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Iran’s supreme leader undergoes prostate surgery

Iran’s Supreme leader Ayatollah Ali Khamenei successfully underwent prostate surgery it was announced Monday, in an unprecedented public statement about his health, which has long been the subject of speculation.

The 75-year-old cleric, who has ruled since the death of the Islamic republic’s founder Ayatollah Ruhollah Khomeini in 1989, had a routine operation, according to IRNA, Iran’s official news agency.

“There is nothing to worry about,” the supreme leader said in a brief interview on state television which was recorded before he entered hospital.

“This does not mean that prayers are not welcome… but it is a normal operation,” he added.

As the country’s supreme guide, Khamenei has the final word on all matters of state and as such he outranks all politicians, including the country’s President Hassan Rouhani.

As an example of his influence, Khamenei made a speech on July 7 that outlined Iran’s demands under any nuclear deal with the West, two weeks before a deadline for an agreement was ultimately missed.

The doctor in charge of the medical team that conducted Khamenei’s operation said that patients undergoing prostate surgery tended to stay in hospital for between three and five days.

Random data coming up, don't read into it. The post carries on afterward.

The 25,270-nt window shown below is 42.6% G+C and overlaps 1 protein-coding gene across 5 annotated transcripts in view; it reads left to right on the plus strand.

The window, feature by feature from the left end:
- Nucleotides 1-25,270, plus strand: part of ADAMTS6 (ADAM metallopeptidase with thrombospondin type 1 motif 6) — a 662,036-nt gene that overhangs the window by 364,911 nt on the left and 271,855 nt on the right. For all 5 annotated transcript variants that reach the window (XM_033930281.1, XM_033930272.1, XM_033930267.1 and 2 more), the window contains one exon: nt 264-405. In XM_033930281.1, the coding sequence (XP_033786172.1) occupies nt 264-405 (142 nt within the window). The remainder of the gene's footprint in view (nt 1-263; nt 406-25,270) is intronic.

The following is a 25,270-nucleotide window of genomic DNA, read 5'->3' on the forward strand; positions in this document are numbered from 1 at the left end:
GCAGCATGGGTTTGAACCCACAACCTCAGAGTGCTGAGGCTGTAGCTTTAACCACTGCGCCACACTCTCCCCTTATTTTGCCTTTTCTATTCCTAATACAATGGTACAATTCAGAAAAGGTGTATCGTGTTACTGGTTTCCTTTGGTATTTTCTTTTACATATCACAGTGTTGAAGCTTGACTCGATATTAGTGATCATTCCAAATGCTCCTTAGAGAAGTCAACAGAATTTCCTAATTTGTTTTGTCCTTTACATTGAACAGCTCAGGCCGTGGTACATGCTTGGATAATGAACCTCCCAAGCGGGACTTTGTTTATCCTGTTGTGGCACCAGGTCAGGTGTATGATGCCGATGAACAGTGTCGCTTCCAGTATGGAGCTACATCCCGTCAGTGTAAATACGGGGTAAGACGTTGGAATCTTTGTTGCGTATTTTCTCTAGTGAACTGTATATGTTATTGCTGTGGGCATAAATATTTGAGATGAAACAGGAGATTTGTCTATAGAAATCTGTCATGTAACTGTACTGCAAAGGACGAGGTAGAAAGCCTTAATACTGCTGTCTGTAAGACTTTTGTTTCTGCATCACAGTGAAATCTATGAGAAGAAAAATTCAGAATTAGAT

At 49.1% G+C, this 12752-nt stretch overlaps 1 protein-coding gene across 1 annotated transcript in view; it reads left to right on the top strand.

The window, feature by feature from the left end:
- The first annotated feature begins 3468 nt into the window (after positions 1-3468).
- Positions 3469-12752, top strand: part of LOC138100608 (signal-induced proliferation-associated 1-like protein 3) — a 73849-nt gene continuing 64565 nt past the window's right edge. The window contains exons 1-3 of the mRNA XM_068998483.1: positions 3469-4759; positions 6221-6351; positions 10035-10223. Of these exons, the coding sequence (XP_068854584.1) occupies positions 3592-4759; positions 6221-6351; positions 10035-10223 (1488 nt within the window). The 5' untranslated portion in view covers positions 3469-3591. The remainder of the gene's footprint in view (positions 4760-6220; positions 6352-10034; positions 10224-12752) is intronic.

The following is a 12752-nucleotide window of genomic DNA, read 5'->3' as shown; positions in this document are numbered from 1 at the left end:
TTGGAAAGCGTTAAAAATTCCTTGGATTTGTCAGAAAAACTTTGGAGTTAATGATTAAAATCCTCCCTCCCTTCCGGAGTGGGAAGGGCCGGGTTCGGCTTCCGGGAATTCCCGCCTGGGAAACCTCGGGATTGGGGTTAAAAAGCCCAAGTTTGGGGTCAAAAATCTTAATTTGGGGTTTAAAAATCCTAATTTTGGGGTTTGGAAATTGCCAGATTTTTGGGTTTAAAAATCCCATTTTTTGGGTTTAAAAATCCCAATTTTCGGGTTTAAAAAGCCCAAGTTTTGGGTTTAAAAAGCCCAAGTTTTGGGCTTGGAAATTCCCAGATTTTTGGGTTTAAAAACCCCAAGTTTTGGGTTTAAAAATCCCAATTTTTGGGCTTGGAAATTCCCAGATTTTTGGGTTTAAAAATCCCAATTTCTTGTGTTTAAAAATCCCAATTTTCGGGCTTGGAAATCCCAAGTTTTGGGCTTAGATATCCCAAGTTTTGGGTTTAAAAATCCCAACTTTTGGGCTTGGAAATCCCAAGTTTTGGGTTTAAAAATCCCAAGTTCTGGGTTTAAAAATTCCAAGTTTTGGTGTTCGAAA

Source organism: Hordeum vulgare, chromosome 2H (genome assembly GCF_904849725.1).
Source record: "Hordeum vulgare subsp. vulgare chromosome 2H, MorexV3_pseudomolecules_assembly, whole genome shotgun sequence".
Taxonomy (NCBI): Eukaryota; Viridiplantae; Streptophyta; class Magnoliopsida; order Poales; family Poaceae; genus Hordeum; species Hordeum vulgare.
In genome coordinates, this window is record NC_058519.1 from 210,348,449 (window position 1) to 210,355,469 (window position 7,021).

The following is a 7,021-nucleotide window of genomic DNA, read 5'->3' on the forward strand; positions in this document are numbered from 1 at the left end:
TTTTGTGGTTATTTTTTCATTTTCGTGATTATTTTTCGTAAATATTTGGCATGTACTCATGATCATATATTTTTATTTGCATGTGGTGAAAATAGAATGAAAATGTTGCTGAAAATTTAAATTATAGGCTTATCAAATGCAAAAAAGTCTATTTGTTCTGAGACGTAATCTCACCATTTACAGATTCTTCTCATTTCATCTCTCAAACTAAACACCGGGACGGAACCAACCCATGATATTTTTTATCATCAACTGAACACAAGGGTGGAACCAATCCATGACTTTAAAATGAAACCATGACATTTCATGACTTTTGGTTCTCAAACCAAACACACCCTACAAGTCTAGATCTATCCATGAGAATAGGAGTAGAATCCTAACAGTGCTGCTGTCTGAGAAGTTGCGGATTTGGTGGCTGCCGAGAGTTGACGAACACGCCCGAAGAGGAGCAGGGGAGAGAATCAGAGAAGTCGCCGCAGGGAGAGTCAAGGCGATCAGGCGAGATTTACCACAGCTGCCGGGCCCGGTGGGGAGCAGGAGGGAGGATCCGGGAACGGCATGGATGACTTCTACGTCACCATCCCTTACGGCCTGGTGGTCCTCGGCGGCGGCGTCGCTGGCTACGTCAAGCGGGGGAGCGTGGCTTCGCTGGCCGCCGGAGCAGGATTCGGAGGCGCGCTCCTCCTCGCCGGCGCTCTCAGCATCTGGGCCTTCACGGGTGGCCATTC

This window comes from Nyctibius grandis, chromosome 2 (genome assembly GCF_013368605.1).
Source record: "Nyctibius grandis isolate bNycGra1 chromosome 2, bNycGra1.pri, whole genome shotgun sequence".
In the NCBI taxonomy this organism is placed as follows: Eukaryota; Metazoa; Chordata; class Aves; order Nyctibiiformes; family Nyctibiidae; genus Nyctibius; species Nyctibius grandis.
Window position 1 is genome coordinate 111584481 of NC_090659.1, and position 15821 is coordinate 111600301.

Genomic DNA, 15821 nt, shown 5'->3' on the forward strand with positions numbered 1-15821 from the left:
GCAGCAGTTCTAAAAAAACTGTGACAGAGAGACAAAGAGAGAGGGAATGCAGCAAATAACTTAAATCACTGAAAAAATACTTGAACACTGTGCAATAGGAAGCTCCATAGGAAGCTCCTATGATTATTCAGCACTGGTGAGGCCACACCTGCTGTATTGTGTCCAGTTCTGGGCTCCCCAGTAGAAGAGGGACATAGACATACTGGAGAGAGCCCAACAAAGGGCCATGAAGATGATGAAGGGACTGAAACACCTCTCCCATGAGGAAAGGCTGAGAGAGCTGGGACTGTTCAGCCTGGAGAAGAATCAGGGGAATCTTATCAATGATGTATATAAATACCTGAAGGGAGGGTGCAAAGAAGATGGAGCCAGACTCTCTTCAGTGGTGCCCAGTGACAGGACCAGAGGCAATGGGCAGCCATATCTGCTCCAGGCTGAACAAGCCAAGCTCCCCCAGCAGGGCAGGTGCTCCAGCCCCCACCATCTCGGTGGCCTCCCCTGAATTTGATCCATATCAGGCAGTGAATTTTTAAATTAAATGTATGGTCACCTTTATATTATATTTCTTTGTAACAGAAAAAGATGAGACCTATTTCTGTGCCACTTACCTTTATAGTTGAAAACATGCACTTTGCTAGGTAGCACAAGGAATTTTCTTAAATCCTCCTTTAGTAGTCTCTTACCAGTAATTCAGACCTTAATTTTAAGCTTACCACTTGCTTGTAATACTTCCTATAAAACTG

“This is true for him,” Dr Alireza Marandi told state television, referring to Khamenei. “It will affect his work rate for several weeks.”

Rouhani, who was in the northeastern city of Mashhad on Sunday, was due to fly on to Kazakhstan but instead returned to Tehran to be at the supreme leader’s bedside, a political aide said.

Monday’s announcement was the first time that official information has been given on Khamenei’s health. In recent years, there have been widely circulated rumours that he had prostate cancer.

Before being appointed as head of state 25 years ago, Ayatollah Khamenei served as president for almost eight years during the Iran-Iraq war.

Iran’s Assembly of Experts, comprised of 86 religious figures elected by the people, is responsible for appointing the supreme leader and monitoring his actions. The supreme leader is appointed to an indefinite term but the assembly has the power to dismiss him.

The group met in Tehran last week but its president, Ayatollah Mohammad Reza Mahdavi Khani, an 83-year-old cleric, was absent due to his ill-health. He is in a coma and has been hospitalised since June 4 after suffering a stroke.


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